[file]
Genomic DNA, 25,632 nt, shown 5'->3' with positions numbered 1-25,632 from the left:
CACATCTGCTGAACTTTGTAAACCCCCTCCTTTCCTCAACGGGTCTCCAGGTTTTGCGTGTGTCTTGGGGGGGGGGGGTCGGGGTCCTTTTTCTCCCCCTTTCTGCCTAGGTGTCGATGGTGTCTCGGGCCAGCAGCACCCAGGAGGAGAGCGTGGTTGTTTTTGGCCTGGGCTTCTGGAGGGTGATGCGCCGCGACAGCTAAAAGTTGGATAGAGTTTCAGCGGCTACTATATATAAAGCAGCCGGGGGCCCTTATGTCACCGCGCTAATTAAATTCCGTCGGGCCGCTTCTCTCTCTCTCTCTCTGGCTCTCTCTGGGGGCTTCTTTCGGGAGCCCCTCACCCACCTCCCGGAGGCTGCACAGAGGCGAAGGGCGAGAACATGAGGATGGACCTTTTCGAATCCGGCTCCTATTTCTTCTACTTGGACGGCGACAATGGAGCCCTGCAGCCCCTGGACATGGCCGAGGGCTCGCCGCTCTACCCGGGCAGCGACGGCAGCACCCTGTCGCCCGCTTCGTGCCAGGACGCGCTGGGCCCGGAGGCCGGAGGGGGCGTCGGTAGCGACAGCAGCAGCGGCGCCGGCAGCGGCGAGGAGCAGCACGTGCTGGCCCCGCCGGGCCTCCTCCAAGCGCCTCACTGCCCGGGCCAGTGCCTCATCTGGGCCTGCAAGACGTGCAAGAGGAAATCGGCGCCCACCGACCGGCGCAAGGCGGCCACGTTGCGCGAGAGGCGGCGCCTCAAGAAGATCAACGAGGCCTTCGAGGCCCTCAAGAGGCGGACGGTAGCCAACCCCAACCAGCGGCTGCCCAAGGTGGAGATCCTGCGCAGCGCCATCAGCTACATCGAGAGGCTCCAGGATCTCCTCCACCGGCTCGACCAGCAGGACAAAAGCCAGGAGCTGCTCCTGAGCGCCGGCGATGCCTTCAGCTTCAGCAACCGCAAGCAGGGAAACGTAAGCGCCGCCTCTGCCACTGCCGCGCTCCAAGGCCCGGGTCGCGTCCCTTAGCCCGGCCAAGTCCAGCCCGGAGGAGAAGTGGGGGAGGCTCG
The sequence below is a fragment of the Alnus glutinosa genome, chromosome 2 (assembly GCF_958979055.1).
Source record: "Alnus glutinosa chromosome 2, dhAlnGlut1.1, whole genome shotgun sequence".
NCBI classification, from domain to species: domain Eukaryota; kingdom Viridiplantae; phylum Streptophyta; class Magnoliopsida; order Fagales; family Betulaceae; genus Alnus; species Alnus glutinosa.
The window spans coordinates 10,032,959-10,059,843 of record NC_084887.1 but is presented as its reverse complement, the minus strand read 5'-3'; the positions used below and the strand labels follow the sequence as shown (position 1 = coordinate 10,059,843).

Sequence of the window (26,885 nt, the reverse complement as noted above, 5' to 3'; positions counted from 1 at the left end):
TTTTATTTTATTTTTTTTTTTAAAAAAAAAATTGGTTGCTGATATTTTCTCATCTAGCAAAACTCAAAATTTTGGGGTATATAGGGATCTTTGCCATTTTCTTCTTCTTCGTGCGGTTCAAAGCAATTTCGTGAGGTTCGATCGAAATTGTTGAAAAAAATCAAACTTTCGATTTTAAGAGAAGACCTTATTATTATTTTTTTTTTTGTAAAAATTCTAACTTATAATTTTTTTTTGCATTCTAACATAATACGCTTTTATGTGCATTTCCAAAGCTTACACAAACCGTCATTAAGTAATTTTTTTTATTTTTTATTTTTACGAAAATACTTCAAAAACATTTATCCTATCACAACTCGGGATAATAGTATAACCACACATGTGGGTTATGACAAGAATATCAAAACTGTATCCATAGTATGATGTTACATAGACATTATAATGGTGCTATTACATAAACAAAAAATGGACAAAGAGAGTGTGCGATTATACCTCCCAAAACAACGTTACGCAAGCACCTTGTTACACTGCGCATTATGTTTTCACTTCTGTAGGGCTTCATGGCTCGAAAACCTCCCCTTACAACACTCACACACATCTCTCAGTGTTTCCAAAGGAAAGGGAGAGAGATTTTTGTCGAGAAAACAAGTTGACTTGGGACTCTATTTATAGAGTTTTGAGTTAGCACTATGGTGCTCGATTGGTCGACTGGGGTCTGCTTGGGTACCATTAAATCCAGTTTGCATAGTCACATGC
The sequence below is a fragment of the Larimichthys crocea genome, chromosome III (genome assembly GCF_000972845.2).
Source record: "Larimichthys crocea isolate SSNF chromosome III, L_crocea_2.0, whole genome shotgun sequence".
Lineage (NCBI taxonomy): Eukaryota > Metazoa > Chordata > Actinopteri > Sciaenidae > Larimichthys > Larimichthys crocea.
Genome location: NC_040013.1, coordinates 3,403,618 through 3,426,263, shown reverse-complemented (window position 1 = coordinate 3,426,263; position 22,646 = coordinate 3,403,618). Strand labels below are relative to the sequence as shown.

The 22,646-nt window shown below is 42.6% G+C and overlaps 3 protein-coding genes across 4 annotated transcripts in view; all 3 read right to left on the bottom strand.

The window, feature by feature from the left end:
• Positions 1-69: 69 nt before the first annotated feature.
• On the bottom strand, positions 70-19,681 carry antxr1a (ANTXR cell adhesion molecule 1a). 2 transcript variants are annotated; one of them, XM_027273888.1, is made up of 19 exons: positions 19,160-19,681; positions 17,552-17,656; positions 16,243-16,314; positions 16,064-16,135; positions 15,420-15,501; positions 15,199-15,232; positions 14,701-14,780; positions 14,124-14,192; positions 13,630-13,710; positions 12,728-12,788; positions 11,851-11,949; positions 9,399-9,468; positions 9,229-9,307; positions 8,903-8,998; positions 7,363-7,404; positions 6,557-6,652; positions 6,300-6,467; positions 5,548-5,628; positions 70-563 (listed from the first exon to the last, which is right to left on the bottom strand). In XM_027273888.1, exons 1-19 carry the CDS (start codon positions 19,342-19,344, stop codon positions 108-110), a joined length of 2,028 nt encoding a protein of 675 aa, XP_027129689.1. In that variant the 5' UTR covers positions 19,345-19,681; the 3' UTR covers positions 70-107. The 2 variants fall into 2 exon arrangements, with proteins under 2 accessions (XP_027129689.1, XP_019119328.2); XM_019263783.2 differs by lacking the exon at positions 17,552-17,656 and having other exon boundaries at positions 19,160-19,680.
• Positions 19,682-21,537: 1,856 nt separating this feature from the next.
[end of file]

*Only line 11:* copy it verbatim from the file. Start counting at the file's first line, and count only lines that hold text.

Lineage (NCBI taxonomy): Eukaryota > Metazoa > Chordata > Actinopteri > Sciaenidae > Larimichthys > Larimichthys crocea.